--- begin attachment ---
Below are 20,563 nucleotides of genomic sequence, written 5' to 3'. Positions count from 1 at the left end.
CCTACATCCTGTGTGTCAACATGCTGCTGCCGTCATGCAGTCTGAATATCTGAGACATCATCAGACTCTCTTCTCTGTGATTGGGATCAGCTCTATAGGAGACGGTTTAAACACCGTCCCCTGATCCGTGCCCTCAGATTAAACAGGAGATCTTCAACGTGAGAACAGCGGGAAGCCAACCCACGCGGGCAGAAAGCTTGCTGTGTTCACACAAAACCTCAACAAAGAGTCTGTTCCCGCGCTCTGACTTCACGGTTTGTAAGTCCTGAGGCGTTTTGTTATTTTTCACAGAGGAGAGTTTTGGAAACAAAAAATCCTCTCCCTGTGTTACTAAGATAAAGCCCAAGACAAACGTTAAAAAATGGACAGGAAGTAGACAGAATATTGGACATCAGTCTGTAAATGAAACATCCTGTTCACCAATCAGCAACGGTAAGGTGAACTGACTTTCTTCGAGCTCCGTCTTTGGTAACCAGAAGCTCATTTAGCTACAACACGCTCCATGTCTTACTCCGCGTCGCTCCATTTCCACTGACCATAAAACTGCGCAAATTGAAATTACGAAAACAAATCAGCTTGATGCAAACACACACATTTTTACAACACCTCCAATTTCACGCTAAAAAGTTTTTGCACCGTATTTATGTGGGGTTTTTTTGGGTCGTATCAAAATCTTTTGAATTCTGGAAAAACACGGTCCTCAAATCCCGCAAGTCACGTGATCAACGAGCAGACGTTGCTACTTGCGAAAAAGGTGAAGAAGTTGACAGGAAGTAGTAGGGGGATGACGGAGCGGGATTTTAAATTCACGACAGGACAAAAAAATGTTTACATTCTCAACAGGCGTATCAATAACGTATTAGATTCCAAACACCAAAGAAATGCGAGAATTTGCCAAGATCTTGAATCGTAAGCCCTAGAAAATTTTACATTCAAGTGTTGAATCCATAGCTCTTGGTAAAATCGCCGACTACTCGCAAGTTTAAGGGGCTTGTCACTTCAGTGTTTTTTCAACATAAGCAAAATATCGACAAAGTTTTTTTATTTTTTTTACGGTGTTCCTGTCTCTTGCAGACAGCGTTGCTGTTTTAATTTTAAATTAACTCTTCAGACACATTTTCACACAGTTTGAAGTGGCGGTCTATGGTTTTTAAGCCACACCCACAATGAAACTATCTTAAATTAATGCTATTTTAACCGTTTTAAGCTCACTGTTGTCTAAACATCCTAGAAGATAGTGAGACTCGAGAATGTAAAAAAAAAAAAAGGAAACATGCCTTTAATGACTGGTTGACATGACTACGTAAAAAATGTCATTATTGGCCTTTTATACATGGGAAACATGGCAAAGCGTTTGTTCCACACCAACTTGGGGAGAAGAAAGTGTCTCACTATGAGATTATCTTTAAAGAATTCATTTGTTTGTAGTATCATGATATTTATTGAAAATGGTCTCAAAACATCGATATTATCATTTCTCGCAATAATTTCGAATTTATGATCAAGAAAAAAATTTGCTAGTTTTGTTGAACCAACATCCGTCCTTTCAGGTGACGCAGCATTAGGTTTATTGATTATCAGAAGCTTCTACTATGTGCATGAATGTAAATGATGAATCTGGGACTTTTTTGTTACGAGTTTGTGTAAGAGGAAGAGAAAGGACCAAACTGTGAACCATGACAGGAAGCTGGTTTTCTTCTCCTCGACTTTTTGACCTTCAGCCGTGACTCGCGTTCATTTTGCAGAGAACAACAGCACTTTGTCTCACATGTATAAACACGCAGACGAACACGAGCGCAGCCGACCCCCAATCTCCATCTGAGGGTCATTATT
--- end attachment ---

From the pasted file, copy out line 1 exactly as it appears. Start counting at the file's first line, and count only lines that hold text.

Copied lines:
Below are 20,563 nucleotides of genomic sequence, written 5' to 3'. Positions count from 1 at the left end.